A RC Archdiocese’s Jubilee Dinner

The Archives of the Roman Catholic Archdiocese of Toronto (ARCAT) surely must contain one of the most specialized menu collections anywhere.

ARCAT’s website, the Archivist’s Pencil, sets out archival materials of many descriptions for their historical interest.

A few years ago it reproduced a half-dozen menus from its files. These were meals that commemorated celebrations, or other special events in Diocese history.

Below is one such menu, from 1892.

 

 

The celebration was for a notable occasion, a double-Jubilee of the founding of the Toronto Archdiocese.

Hence, the menu was unusually lavish and went yet further by featuring a wine selection. No other menu in the ARCAT website features alcohol. I cannot decide if the spatial treatment for the three wines, sherry, Champagne, and claret, was meant to designate specific dishes for each wine, or not. If yes, the claret was meant for the fruit course, for example.

It’s a seeming anomaly, but in British dining at the time dry red wine was, or could be, drunk at the end of the meal. See this 1890s edition of Table Talk, where claret is advised for the cakes.

So possibly the clerics drank sherry with all food after the soup until the game, and from then Champagne until claret met the fruit.

This is 1892, and might be considered late for such treatment, since the “rule” of red wine with meat had currency by then. But given the meal was in Canada, distant from ruling gastronomic centres (Europe), and given perhaps too the inherently conservative nature of religious organizations, an older custom may have prevailed in the Diocese.

By contrast, the typographical design is rather modern, especially the right side for the dishes listed. The layout would not be amiss in the menu of a modern upscale restaurant.

The dinner was held at the Palace, on Church Street, Toronto. It sounds perhaps like a commercial hotel, but was not. The Palace was the rectory for the Archbishop and Bishops of Toronto, a fine example of Victorian Gothic architecture. Indeed the building still stands, see below.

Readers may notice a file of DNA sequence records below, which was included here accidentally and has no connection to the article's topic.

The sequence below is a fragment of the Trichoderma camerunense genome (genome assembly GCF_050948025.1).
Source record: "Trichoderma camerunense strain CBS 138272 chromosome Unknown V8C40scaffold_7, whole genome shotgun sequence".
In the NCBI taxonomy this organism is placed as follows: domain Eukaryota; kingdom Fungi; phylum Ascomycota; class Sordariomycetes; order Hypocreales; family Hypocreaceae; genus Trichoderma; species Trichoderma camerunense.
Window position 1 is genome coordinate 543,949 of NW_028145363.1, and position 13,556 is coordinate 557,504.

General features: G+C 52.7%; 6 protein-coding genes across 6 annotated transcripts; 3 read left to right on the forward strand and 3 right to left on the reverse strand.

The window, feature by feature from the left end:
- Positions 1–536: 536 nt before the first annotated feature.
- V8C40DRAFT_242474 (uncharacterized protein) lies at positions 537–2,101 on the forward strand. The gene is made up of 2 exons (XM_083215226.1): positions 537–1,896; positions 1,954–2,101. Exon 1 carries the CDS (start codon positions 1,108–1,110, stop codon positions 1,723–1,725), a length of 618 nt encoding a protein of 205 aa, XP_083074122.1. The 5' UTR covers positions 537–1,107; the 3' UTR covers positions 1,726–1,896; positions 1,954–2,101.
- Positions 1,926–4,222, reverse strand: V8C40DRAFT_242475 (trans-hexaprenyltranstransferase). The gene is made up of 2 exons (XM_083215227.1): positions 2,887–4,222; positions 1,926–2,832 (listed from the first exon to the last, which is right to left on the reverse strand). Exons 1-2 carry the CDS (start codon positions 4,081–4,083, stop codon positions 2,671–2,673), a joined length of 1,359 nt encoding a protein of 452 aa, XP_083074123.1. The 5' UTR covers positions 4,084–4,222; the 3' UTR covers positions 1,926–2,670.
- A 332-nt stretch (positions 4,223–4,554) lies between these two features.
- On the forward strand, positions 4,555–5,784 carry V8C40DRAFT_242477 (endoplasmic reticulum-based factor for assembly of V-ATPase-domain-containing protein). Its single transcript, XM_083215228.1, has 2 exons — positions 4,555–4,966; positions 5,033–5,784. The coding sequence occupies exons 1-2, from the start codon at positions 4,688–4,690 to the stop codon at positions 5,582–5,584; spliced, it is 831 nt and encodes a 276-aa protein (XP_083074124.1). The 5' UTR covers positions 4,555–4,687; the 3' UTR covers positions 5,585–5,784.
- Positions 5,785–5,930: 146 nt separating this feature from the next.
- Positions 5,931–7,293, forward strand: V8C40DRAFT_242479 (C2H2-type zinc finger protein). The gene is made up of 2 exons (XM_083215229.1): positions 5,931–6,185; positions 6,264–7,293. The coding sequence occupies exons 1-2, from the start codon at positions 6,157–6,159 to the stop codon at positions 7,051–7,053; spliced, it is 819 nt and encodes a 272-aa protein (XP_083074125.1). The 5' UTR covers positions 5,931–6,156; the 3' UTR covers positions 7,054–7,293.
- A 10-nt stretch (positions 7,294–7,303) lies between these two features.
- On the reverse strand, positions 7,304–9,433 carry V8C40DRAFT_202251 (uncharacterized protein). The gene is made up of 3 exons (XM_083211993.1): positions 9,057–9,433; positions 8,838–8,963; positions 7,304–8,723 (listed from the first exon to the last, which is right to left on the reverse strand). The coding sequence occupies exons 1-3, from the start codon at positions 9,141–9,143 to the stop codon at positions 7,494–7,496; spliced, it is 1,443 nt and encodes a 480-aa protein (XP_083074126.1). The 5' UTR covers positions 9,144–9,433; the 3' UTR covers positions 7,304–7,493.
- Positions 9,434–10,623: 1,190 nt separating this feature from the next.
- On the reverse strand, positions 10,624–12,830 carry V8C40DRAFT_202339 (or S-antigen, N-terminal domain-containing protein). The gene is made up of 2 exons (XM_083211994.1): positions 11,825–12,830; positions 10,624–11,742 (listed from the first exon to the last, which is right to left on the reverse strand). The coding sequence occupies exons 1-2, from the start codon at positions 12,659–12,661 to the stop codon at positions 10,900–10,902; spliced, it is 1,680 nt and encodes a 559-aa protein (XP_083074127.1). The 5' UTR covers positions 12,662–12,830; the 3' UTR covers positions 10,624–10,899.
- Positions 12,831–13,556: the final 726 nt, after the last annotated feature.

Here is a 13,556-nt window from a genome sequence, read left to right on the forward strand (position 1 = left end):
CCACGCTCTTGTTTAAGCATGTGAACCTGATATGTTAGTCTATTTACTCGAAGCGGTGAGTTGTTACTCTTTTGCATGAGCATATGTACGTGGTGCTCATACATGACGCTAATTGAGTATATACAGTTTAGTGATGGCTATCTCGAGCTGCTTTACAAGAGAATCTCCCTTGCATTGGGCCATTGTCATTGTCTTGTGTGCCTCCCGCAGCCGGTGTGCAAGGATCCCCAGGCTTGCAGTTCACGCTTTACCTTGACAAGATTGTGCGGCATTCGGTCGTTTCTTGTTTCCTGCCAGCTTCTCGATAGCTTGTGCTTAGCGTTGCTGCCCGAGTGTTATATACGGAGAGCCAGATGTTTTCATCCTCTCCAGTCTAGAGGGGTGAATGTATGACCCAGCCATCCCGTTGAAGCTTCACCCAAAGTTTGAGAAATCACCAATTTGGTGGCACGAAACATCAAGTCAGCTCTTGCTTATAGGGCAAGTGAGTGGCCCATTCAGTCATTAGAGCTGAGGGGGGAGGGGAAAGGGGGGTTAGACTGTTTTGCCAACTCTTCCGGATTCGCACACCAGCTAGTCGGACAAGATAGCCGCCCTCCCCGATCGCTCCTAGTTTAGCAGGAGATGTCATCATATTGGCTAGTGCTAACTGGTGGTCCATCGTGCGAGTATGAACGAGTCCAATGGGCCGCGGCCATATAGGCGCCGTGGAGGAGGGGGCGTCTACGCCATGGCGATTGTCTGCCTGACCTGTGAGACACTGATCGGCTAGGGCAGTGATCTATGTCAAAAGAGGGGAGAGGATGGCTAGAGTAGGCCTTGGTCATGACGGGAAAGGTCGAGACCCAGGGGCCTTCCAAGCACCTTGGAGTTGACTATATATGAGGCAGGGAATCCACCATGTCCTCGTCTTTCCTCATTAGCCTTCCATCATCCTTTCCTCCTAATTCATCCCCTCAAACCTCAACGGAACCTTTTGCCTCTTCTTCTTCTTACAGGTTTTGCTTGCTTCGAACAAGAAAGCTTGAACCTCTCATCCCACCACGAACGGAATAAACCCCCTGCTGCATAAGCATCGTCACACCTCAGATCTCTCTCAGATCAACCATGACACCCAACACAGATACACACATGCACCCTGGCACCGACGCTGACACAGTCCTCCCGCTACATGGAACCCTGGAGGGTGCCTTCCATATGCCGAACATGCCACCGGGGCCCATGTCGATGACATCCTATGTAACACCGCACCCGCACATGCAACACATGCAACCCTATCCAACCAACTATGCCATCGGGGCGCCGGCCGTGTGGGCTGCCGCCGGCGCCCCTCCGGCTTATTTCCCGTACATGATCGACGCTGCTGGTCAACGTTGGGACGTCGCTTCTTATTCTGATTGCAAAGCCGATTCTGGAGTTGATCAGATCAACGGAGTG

The Toronto website Taylor on History, source of the image below, presents an excellent overview of its history and design.

 

 

The Palace was built to serve nearby St. Michael’s Cathedral Basilica. Its website notes:

St. Michael’s Cathedral endures as the principal church of the largest English-speaking diocese in Canada. The Bishop’s Palace remains in use as the Cathedral Rectory and is recognized as the oldest building in the City of Toronto still in use for its original purpose.

I suspect the dinner was prepared in the Palace’s own kitchen and with wines from a cellar below.

The food might be termed prosperous middle class. It is not excessively ornamented or sauced, the sweetbreads apart, perhaps. It offered familiar yet quality choices: joints, fowl with minimal dressing, game, and one fish. The inevitable turtle soup of late Victoriana appears. The desserts do look nice, considered as a unit with the entremets and ices.

The luxury was more in the range of things to eat, not elaborate recipes or presentation.

I love the Violet and Vanilla Ice Cream. Apart from the pleasing alliteration, the combination sounds enticing, even contemporary. Still, the ginger and glazed fruits, with most else on the menu, evoke a Victorian atmosphere.

The menu, finally, presents a yin and yang of the familiar and long-past – frequently encountered in historical food study.

Violet is the colour of some vestments, isn’t it? And of the wine used in sacraments? Here I will stop as I am entering unexplored territory.

Note re images: the images above were sourced from the websites identified and linked in the text. All intellectual property therein belongs solely to their lawful owner. Images are used for educational and research purposes. All feedback welcomed.

 

 

2 thoughts on “A RC Archdiocese’s Jubilee Dinner”

  1. Yes, Gary, violet (or what I called purple) is one of the colours of Roman Catholic priest outer vestments (known as chasubles), familiar to me in my youth as an altar boy. It symbolises Penance and Preparation and is worn during Lent and Advent.

    Other colours include green (used for most of the year), white (or gold), red and rose which also have symbolic meanings, and are worn at Mass for specific feast days or periods. Introduced by Pope Innocent III (1198-1216).

    Ah yes, the perks of being an altar boy – we also wore vestments of sorts (yuck!) but the good bit was sneaking swigs of red altar wine in the vestry (the changing room). The wine was especially made at Mission Wines in NZ’s Hawkes Bay (a winery attached to a seminary) and tasted quite horrible to a 10 yo.

    Without going too deeply into theology, the theory is that, the wine, once blessed at Mass turns into Christ’s blood by the magic process of transubstantiation along with the Host (unleavened bread) which becomes His flesh. Gulp!

    Once I tasted the blessed wine and realised it was the same as the unblessed, I realised the game was well and truly up. I always preferred the Anglican take which is that they are symbols of His flesh and blood.

    One thing is for sure – in Catholic society consumption of alcohol is certainly not frowned upon, indeed it is an integral part in most social events, or at least it was when I was a boy (1970’s). Almost all the priests I encountered in those days drank like fish and usually smoked like chimneys. God knows why.

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